Is the Socioemotional Quality of Emergent Reading Interactions Related to Young Children's Emergent Reading Skills?

Symonne S. Kennedy
Stephanie M. Curenton*
Rutgers University

Keywords: emergent readers, emergent reading skills, parent-child reading interaction


Emergent reading is an important developmental milestone wherein young children read familiar books to a parent or teacher. Few inquiries have been made about how the quality of emergent reading interactions are associated with children's concurrent emergent reading performance or their standardized reading skills. The current study addresses this gap by investigating the association between the socioemotional quality of parent-child emergent reading interactions and children's emergent reading skills on a standardized test of reading and an emergent reading rubric. Sixteen boys and 14 girls 36-60 months of age (M=48.90, SD=8.92) were recorded reading The Snowy Day by Ezra J. Keats to their mothers. An emergent reading rubric was developed based on children's extra-textual comments during the emergent reading interaction and a standardized early reading assessment was administered to the children before the interaction. The mothers and children's socioemotional contributions to the emergent reading interaction were used to assess the socioemotional quality of the interaction. Mother's level of Balanced Control-Redirection as well as children's Task Orientation-Compliance were both significantly and positively associated with children's emergent reading rubric scores. Children's Task Orientation-Compliance was significantly and positively associated with mothers' level of Balanced Control-Redirection. These results suggest that mothers' behavior during emergent reading interactions can influence children's concurrent emergent reading performance; however, this influence does not extend to standardized scores on early reading assessments.


Reading is the gateway to academic success. It would be nearly impossible to do well in school or in life with poor reading skills. Lonigan and colleagues (2013) asserted that children who have good reading skills tend to read more than others and in doing so, these children develop still better reading skills while acquiring more vocabulary as well as general book-based knowledge. In support of these findings, Mol and Bus (2011) maintained that increased exposure to print enables children to develop proficient reading skills, which causes them to read more habitually, thereby improving their reading skills with each successive year of schooling. They found that preschool and kindergarten experience with print accounted for 12 percent of the variance in oral language skills; in primary school, print exposure accounted for 13 percent of the variance in oral language and by middle school, high school, and college, print exposure accounted for 19 percent, 30 percent, and 34 percent of the variance in oral language skills respectively (Mol & Bus, 2011). These findings indicated that continued exposure to print through reading is important for developing long-term reading ability and achievement.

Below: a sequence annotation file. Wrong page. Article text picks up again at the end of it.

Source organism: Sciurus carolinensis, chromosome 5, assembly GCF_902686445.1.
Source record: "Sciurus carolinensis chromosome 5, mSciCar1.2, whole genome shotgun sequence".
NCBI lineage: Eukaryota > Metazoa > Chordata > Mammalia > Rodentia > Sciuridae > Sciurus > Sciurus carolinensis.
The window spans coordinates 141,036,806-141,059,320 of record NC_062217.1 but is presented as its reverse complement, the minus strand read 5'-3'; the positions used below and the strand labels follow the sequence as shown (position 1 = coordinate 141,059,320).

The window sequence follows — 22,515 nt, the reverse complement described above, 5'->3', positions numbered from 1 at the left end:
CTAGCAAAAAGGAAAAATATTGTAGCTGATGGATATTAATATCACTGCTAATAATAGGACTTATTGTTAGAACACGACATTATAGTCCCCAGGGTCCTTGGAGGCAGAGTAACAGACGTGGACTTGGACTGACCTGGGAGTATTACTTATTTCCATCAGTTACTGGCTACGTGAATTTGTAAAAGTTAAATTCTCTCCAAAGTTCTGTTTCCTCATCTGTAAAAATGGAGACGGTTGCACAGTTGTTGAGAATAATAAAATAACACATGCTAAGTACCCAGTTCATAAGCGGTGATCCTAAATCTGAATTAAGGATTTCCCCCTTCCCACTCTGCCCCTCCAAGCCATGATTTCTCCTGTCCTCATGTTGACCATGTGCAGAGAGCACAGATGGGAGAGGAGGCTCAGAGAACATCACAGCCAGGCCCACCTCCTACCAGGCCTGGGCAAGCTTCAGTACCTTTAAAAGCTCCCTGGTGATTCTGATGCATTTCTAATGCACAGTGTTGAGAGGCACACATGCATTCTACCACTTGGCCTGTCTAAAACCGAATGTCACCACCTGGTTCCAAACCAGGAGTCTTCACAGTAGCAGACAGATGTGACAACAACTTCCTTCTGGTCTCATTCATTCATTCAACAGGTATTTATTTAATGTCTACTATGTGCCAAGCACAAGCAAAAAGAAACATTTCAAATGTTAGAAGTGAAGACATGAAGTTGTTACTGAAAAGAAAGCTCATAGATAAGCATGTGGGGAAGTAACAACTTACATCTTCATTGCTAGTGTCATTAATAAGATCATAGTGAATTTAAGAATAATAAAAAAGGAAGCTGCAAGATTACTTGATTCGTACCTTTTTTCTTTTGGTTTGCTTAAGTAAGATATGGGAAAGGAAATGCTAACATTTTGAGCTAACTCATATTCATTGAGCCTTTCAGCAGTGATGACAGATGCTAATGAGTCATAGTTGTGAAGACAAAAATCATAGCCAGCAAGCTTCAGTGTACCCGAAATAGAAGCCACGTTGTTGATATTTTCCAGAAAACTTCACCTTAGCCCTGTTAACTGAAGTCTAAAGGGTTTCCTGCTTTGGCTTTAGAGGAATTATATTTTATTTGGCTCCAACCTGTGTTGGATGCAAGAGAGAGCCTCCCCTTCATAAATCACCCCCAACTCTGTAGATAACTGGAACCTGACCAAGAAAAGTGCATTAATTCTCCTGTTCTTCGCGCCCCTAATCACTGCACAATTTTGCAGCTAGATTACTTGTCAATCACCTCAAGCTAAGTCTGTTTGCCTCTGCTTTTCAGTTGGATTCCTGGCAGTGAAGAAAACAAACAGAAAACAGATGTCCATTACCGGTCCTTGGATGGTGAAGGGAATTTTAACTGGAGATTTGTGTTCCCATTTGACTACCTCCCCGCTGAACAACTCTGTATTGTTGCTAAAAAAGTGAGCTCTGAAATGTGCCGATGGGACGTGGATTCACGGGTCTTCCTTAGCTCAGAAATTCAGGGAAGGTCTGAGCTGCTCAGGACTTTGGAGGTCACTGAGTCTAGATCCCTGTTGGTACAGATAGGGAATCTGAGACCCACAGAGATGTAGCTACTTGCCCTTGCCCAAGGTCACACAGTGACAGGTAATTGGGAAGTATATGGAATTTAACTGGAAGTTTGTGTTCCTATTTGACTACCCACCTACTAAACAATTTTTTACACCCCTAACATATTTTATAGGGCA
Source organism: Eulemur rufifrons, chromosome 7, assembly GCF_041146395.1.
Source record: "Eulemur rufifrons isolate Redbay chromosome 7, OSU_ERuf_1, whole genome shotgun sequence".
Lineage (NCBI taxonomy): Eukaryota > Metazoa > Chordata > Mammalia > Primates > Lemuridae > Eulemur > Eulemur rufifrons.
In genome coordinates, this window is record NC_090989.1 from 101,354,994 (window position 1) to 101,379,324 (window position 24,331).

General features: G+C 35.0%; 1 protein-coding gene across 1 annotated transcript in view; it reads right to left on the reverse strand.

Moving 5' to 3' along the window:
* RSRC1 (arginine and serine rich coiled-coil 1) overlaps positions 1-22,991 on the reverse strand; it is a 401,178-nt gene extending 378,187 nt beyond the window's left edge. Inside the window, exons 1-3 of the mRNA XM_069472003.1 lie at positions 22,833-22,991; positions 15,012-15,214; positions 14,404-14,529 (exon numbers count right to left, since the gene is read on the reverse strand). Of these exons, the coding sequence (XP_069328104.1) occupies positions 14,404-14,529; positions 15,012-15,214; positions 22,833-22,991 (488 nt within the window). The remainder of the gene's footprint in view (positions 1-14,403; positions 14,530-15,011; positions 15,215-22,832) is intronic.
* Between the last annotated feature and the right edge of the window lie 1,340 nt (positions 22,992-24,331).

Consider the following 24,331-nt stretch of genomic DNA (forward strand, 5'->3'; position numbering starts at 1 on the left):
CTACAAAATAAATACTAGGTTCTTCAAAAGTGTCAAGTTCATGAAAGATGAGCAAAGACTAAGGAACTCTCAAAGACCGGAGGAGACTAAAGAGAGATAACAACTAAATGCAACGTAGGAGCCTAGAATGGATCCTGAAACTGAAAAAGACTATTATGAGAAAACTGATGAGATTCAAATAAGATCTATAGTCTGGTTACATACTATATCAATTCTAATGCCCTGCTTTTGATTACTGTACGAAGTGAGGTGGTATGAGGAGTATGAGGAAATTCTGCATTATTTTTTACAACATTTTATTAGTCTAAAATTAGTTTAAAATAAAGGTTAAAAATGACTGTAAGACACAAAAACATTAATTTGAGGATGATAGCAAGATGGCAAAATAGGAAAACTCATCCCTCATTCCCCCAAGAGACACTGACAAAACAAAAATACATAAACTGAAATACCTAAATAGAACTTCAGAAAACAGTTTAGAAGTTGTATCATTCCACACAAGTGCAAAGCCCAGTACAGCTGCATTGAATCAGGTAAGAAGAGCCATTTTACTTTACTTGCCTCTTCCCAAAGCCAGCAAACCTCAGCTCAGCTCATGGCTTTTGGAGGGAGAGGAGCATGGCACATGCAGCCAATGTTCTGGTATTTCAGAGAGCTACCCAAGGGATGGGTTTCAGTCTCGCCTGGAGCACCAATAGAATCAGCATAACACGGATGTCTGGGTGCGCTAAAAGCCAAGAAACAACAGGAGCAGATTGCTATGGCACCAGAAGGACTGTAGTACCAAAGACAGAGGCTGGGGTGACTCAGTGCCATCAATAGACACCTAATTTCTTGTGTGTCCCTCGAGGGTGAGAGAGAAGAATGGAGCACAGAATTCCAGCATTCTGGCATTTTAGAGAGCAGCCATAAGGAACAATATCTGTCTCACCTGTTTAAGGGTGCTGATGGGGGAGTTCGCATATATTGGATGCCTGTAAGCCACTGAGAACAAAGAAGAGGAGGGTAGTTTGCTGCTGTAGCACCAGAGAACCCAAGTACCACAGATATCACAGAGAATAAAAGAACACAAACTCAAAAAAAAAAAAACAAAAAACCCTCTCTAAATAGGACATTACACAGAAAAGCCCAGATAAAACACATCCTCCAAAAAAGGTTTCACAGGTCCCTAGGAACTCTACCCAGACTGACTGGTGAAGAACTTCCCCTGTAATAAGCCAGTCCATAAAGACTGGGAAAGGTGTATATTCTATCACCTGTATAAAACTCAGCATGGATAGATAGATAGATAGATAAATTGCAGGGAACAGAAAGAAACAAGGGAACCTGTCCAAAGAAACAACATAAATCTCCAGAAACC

Many studies have shown that, indeed, early reading skills are related to future reading skills. Research by Duncan, Dowsett, Claessens, Magnuson, Huston, Klebanov, et al., (2007) suggested that early reading skills (school entry reading skills) were predictive of later reading achievement in school. Similarly, Cunningham and Stanovich (1997) found that not only is first grade reading ability linked to previous exposure to reading, it is also linked to future reading ability in eleventh grade, even when controlling for cognitive ability. The authors go on to assert that children who get early and fast exposure to reading will make a habit of reading throughout their lifetime, thus giving them more practice with print and developing their literacy skills (Cunningham & Stanovich, 1997). For this reason it is important to engage children in early reading interactions when they are at a young age.

Nation-wide data from the National Assessment of Educational Progress has shown that many school-age children have below grade level reading skills. According to these assessments, 33 percent of fourth-graders had scores that were below the basic reading level for their grade (National Center for Education Statistics, 2010, 2011). Likewise, 24 percent of eighth graders and 26 percent of twelfth graders also scored below the basic reading level for their respective grades (National Center for Education Statistics, 2010, 2011). Children who are most at risk for reading below the basic grade level are those who belong to minority groups and those who come from low-income families (Lonigan et al., 2013). Consequently, it is important to make sure that these at risk children learn to develop and maintain their reading skills early on in childhood so that they can become good readers with high academic achievement.